Erikson 's Theory Of Eight Stages Of Development Essay

Erikson 's Theory Of Eight Stages Of Development Essay

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Erik Erikson was a German Psychoanalyst that developed a psychosocial theory composing of eight stages of development. These eight stages span from birth to death and attempt to describe how external factors influence personality development. I seek to learn more about Erikson’s psychosocial theory by reflecting on an individual person’s account of their memories from childhood into their present life stage and out to their goals and vision for their future self.
I interviewed Lynda, a 56 year old-widow, she is a nurse in an emergency department, and is a native of the Hawaiian island of Kauai. “I was born into a loving family. My mother and father were in their early twenties when I was born. My parents, they weren’t wealthy but they gave me what they could, and they gave me love.” Erikson’s first stage of psychosocial development is Trust versus Mistrust. This stage occurs between birth to 18 months of age. In this initial stage of development the infant learns whether or not they can trust the world, and according to Erikson, this is directly contingent upon the infant’s caregivers and the quality of care the infant receives. According to the theory, if the needs of the infant are consistently met, the infant will learn trust; however, when comfort is not consistently provided by the caregiver the infant will learn mistrust. The development of mistrust will equate to poor attachment with the caregivers later on in childhood and lack of sympathy with peers.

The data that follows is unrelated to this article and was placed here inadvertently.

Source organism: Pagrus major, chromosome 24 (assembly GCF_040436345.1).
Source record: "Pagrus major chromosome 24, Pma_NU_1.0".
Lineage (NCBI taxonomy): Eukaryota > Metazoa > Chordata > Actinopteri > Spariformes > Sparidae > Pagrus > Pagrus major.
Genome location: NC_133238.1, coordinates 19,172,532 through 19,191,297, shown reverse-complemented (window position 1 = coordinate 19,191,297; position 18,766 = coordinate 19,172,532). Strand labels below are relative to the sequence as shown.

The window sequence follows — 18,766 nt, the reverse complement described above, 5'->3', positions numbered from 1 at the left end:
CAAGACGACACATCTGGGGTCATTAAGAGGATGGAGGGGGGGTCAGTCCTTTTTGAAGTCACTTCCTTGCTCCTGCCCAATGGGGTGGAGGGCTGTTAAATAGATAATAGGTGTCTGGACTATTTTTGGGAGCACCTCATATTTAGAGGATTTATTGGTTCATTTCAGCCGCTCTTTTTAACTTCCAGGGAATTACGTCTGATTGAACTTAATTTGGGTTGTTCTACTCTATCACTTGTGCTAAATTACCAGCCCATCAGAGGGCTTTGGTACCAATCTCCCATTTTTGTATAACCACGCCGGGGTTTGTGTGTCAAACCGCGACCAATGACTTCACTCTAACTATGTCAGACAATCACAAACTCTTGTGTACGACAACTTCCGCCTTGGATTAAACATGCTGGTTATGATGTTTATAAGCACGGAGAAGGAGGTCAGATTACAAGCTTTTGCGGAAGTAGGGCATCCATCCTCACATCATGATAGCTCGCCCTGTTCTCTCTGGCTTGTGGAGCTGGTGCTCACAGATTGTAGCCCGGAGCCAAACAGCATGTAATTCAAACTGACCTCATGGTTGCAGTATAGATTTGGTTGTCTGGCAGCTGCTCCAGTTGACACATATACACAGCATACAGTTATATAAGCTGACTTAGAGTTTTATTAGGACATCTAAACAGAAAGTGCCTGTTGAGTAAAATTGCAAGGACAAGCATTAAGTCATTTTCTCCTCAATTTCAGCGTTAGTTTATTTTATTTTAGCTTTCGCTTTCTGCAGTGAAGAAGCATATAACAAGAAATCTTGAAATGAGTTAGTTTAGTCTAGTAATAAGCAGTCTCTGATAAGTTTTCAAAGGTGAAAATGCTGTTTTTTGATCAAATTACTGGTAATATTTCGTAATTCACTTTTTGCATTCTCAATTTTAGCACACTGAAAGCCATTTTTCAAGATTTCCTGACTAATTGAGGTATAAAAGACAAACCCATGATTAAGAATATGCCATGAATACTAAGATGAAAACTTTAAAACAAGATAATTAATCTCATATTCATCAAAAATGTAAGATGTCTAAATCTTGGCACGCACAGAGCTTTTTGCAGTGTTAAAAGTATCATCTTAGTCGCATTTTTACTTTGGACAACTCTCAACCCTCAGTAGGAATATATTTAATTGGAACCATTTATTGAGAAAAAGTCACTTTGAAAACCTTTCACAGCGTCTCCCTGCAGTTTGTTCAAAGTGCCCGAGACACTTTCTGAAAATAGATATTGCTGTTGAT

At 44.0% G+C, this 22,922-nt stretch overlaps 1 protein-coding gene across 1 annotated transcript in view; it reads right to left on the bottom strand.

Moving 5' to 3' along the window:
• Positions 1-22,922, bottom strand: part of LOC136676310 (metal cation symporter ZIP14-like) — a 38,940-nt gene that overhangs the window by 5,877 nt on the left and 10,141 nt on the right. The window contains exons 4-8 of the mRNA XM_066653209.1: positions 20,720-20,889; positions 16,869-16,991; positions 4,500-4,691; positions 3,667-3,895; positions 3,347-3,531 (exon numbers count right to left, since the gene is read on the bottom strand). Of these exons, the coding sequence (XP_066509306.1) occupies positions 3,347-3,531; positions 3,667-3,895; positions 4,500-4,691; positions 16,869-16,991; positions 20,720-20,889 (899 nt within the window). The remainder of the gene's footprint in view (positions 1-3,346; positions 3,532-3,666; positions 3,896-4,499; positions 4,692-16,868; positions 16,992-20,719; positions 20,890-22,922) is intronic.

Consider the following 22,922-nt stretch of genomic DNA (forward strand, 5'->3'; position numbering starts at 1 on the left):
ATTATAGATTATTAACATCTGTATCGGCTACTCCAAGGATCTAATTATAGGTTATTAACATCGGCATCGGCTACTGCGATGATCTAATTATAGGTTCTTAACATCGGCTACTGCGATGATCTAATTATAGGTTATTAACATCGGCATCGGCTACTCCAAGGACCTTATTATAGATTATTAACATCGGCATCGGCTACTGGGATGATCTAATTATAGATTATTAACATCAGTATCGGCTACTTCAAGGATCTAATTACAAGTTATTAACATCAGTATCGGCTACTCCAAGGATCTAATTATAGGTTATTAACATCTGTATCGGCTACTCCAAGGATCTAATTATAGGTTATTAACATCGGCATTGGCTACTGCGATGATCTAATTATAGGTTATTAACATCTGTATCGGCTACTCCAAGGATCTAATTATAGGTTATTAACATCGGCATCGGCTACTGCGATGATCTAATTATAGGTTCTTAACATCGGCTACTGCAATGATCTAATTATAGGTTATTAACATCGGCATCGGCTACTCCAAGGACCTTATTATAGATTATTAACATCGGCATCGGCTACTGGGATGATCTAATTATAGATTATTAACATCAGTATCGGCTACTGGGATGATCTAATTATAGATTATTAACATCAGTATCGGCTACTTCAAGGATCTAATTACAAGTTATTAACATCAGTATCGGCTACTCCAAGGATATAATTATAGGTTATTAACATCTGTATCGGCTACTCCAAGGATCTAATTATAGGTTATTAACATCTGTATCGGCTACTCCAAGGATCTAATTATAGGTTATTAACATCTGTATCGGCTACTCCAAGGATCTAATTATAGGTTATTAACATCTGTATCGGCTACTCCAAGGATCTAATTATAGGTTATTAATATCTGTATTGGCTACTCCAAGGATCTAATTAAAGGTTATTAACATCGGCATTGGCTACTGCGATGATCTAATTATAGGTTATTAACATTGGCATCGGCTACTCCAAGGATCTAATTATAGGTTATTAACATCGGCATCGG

Stage two of Erikson’s psychosocial theory is the crisis of Autonomy versus Shame and Doubt, this stage spans the ages of eighteen months to three years. A positive outcome in this stage will relate to the development of greater self-control. During our interview Lynda exp...


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...ings of accomplishment in this stage while, failure will lead to adults that are self-absorbed and have shallow involvement in the world.
Erikson’s last stage of psychosocial development is Ego Integrity vs. Despair, which begins at 65 years of age until death. Individuals in this stage must face end of life and accept aging as a natural process. According to Erikson, people who have developed ego integrity and accept their life failures and successes will not be afraid to face death. On the other hand, individuals who have not achieved ego integrity will experience a sense of despair and fear death. As I spoke with Lynda about her future she told me “I plan on retiring in a few years, you know, when my grandchildren are born. I’ve had a wonderful career and lived a plentiful life. I don’t know when my time will come, I want to enjoy every moment that I have left.”

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